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Color of soy candles not even...ideas?


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Hi all, need your help:

I just poured my second batch of candles and had something happen that didn't happen in the first batch. I melted 3 lbs of soy flakes and when it was at 175 degrees, I added 4 oz of liquid fragrance and 1, .5 oz cube of red color. Mixed well and poured into 3, 6 oz glass containers which had been warmed in the oven first. Everything seemed fine until it started to set and if the picture I attached came out okay, you will hopefully see what I am talking about. The color is lighter, cloudier at the bottom and then darker and not cloudy the rest of the candle (3/4 of it). I have no idea why.

Any ideas?

post-12721-139458474394_thumb.jpg

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if it is in fact a "wet spot"

It's a wet spot. Look at how the wax appears to be "on the glass" in the middle and away from the glass on the bottom... that's a "wet spot" aka area of poor glass adhesion. Washing the glassware in HOT water with Dawn or sudsy ammonia is the first preventive step you can take. Cooling directly on a countertop can also cause this (the countertop robs the bottom of heat more quickly than the rest of the candle). Different waxes are more prone to this than are others, but rapid temperature changes can cause this with nearly any wax. It does not affect the burn or throw of the candle whatsoever. It is a cosmetic issue that plagues all chandlers. :)

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Cooling on a rack allows air to circulate around the cooling candle. The idea is for the candle to cool evenly. There is a happy medium you want to strike between placing the candles close enough together to cool slowly, and evenly, but not so close as to retain too much heat in the space between them. The same goes for the top and bottom of the candle. If your home is quite cool (as in wintertime) or drafty (due to heating systems), the cooling won't be as even. If the candle sets directly on any surface, the bottom can either stay too warm for too long or become too cool depending on the composition of the countertop and how cool it is. In the wintertime, I put a large cardboard box over cooling candles to create a draft-free mini environment. If it's real cold (I live in a drafty old house) sometimes, I turn my oven on low (150°F), allow it to warm, then turn it off and put the candles in there on the racks to cool slowly to room temperature. I don't remove the candles until they are completely cooled all the way through (like the next day).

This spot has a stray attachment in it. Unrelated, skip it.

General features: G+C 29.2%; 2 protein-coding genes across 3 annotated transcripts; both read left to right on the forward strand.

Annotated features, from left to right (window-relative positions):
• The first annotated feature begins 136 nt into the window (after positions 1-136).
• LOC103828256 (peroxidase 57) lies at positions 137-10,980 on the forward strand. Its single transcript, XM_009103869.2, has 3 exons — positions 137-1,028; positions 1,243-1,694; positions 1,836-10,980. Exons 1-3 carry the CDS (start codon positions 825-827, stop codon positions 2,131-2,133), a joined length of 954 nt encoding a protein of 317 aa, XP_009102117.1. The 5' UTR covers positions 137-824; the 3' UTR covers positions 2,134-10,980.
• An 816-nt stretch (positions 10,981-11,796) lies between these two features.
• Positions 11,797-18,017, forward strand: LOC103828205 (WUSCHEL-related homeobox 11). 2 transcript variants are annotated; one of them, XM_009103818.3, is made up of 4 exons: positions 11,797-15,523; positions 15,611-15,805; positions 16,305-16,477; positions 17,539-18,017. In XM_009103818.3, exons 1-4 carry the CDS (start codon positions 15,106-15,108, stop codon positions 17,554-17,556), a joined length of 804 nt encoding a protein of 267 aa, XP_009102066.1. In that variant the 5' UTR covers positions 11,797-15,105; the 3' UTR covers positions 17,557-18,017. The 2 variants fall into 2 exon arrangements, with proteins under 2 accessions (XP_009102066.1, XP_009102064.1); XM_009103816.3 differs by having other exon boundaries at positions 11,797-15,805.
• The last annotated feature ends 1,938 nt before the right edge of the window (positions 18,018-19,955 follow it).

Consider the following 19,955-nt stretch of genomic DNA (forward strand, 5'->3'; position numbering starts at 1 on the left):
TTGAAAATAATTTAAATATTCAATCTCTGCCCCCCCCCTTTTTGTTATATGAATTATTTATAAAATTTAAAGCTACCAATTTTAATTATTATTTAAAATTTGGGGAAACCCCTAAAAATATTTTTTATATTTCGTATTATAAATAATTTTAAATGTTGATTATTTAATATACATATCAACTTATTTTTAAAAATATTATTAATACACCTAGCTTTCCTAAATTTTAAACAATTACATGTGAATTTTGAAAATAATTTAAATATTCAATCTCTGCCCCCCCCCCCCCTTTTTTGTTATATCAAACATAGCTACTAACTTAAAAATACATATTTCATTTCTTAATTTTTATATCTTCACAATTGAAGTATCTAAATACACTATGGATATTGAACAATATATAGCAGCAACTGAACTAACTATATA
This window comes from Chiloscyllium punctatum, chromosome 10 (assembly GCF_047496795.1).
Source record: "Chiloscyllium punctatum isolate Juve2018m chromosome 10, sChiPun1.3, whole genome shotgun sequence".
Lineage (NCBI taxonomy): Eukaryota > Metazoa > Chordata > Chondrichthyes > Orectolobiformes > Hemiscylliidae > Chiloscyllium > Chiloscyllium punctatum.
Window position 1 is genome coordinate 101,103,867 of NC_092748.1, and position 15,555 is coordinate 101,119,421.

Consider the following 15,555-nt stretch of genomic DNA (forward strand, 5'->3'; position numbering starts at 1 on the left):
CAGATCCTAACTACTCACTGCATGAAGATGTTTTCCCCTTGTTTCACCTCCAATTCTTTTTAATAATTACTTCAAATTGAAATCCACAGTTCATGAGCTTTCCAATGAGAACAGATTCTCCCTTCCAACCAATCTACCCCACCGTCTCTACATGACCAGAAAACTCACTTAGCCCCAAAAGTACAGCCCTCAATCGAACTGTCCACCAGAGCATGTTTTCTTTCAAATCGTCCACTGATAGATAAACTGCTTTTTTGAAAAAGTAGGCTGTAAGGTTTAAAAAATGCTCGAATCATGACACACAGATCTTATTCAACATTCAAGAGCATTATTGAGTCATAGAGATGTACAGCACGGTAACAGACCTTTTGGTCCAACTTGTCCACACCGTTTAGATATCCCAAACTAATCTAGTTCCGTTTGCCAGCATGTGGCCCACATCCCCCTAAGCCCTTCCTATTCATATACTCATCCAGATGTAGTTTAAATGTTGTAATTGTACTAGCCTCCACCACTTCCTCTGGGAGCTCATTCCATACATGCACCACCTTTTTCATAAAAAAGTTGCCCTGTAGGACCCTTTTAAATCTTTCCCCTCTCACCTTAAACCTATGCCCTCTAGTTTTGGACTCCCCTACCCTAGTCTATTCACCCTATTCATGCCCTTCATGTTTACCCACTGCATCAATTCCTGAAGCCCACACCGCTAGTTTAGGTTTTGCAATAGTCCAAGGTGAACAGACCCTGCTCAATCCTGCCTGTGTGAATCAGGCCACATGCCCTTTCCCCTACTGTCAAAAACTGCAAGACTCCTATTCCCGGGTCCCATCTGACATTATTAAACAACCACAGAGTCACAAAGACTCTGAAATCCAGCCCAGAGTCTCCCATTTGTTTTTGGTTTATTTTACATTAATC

It's all about finding that balance in your environment that works the best for your candles. :)

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You might want to look at threads on wet spots. I use a box for mine and it helps to cool them more evenly. I've never worried about it much because I used to buy Yankee's and locally made candles with wet spots. It doesn't bother consumers nearly as much as the candle maker :)

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I gave up worrying about wet spots years ago - you can do all the tricks to avoid them and then the first time you take them outside for a delivery trip in the cold weather or you burn them in a colder room they reappear. The wax will expand/contract with changes in temperature, not so much the glass as well - it's pointless to worry about it in my opinion -

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I gave up worrying about wet spots years ago - you can do all the tricks to avoid them and then the first time you take them outside for a delivery trip in the cold weather or you burn them in a colder room they reappear. The wax will expand/contract with changes in temperature, not so much the glass as well - it's pointless to worry about it in my opinion -

Totally Agree .. Don't even worry about them..

Mysticalle - Nice job. Your candle color looks Great!!!

I could never get my soy candles to look that good with color.. They were always pastel colored and frosted like a snowstorm!! :rolleyes2

I am now dye free!! LOL.. One less thing to worry about..

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